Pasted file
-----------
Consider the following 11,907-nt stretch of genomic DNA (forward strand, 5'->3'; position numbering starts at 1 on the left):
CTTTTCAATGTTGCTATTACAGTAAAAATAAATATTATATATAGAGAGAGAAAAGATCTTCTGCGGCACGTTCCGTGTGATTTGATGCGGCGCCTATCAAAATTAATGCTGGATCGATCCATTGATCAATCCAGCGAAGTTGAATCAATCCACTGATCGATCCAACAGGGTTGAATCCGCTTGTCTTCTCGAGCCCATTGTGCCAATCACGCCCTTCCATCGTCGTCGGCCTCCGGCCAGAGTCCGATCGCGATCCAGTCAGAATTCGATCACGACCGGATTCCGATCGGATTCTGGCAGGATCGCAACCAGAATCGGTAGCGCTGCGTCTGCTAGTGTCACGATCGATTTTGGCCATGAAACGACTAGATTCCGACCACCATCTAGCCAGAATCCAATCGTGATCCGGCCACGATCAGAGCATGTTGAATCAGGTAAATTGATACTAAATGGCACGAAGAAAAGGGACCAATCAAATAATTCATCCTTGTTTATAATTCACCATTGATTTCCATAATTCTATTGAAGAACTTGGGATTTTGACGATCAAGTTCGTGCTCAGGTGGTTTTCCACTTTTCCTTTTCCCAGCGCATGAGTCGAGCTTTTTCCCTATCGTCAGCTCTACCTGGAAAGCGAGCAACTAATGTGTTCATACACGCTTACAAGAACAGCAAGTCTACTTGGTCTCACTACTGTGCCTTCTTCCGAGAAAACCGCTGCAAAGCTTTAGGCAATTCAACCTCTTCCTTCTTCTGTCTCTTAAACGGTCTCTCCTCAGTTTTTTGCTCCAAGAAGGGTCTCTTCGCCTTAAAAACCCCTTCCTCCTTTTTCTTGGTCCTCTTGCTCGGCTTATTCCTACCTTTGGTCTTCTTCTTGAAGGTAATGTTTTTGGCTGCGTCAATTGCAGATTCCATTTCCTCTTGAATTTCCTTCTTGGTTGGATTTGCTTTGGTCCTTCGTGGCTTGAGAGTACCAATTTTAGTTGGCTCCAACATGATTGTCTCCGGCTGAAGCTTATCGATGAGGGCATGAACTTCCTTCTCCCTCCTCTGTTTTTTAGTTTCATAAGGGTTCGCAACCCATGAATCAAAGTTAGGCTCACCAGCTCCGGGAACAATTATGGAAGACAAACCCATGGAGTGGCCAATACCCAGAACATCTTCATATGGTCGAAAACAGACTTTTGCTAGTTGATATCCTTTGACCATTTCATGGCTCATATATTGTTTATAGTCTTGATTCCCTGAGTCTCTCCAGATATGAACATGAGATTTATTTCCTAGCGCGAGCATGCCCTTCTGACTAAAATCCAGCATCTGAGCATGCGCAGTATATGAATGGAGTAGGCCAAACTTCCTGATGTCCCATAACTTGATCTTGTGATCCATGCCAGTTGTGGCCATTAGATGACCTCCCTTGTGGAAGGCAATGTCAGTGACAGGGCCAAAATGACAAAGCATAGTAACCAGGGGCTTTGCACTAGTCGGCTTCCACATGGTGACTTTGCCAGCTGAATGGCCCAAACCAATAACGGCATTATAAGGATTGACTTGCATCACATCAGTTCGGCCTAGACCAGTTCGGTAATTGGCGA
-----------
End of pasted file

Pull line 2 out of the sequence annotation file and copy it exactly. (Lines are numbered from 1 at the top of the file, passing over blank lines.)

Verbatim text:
CTTTTCAATGTTGCTATTACAGTAAAAATAAATATTATATATAGAGAGAGAAAAGATCTTCTGCGGCACGTTCCGTGTGATTTGATGCGGCGCCTATCAAAATTAATGCTGGATCGATCCATTGATCAATCCAGCGAAGTTGAATCAATCCACTGATCGATCCAACAGGGTTGAATCCGCTTGTCTTCTCGAGCCCATTGTGCCAATCACGCCCTTCCATCGTCGTCGGCCTCCGGCCAGAGTCCGATCGCGATCCAGTCAGAATTCGATCACGACCGGATTCCGATCGGATTCTGGCAGGATCGCAACCAGAATCGGTAGCGCTGCGTCTGCTAGTGTCACGATCGATTTTGGCCATGAAACGACTAGATTCCGACCACCATCTAGCCAGAATCCAATCGTGATCCGGCCACGATCAGAGCATGTTGAATCAGGTAAATTGATACTAAATGGCACGAAGAAAAGGGACCAATCAAATAATTCATCCTTGTTTATAATTCACCATTGATTTCCATAATTCTATTGAAGAACTTGGGATTTTGACGATCAAGTTCGTGCTCAGGTGGTTTTCCACTTTTCCTTTTCCCAGCGCATGAGTCGAGCTTTTTCCCTATCGTCAGCTCTACCTGGAAAGCGAGCAACTAATGTGTTCATACACGCTTACAAGAACAGCAAGTCTACTTGGTCTCACTACTGTGCCTTCTTCCGAGAAAACCGCTGCAAAGCTTTAGGCAATTCAACCTCTTCCTTCTTCTGTCTCTTAAACGGTCTCTCCTCAGTTTTTTGCTCCAAGAAGGGTCTCTTCGCCTTAAAAACCCCTTCCTCCTTTTTCTTGGTCCTCTTGCTCGGCTTATTCCTACCTTTGGTCTTCTTCTTGAAGGTAATGTTTTTGGCTGCGTCAATTGCAGATTCCATTTCCTCTTGAATTTCCTTCTTGGTTGGATTTGCTTTGGTCCTTCGTGGCTTGAGAGTACCAATTTTAGTTGGCTCCAACATGATTGTCTCCGGCTGAAGCTTATCGATGAGGGCATGAACTTCCTTCTCCCTCCTCTGTTTTTTAGTTTCATAAGGGTTCGCAACCCATGAATCAAAGTTAGGCTCACCAGCTCCGGGAACAATTATGGAAGACAAACCCATGGAGTGGCCAATACCCAGAACATCTTCATATGGTCGAAAACAGACTTTTGCTAGTTGATATCCTTTGACCATTTCATGGCTCATATATTGTTTATAGTCTTGATTCCCTGAGTCTCTCCAGATATGAACATGAGATTTATTTCCTAGCGCGAGCATGCCCTTCTGACTAAAATCCAGCATCTGAGCATGCGCAGTATATGAATGGAGTAGGCCAAACTTCCTGATGTCCCATAACTTGATCTTGTGATCCATGCCAGTTGTGGCCATTAGATGACCTCCCTTGTGGAAGGCAATGTCAGTGACAGGGCCAAAATGACAAAGCATAGTAACCAGGGGCTTTGCACTAGTCGGCTTCCACATGGTGACTTTGCCAGCTGAATGGCCCAAACCAATAACGGCATTATAAGGATTGACTTGCATCACATCAGTTCGGCCTAGACCAGTTCGGTAATTGGCGA